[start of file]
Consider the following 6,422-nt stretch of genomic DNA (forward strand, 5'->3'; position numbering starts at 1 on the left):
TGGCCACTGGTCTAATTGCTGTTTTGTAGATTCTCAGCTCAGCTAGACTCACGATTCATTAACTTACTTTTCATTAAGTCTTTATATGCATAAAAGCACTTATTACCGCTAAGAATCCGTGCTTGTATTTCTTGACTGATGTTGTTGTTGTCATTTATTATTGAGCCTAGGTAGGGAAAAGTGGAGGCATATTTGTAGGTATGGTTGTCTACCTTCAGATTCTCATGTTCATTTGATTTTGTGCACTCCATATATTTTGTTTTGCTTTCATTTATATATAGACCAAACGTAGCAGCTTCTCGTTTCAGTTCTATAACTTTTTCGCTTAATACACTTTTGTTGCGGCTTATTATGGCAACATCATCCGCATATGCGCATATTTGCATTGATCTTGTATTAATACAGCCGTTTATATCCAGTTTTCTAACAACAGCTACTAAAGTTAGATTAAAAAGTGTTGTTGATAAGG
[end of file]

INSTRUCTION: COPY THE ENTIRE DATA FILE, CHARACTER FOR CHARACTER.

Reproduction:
Consider the following 6,422-nt stretch of genomic DNA (forward strand, 5'->3'; position numbering starts at 1 on the left):
TGGCCACTGGTCTAATTGCTGTTTTGTAGATTCTCAGCTCAGCTAGACTCACGATTCATTAACTTACTTTTCATTAAGTCTTTATATGCATAAAAGCACTTATTACCGCTAAGAATCCGTGCTTGTATTTCTTGACTGATGTTGTTGTTGTCATTTATTATTGAGCCTAGGTAGGGAAAAGTGGAGGCATATTTGTAGGTATGGTTGTCTACCTTCAGATTCTCATGTTCATTTGATTTTGTGCACTCCATATATTTTGTTTTGCTTTCATTTATATATAGACCAAACGTAGCAGCTTCTCGTTTCAGTTCTATAACTTTTTCGCTTAATACACTTTTGTTGCGGCTTATTATGGCAACATCATCCGCATATGCGCATATTTGCATTGATCTTGTATTAATACAGCCGTTTATATCCAGTTTTCTAACAACAGCTACTAAAGTTAGATTAAAAAGTGTTGTTGATAAGG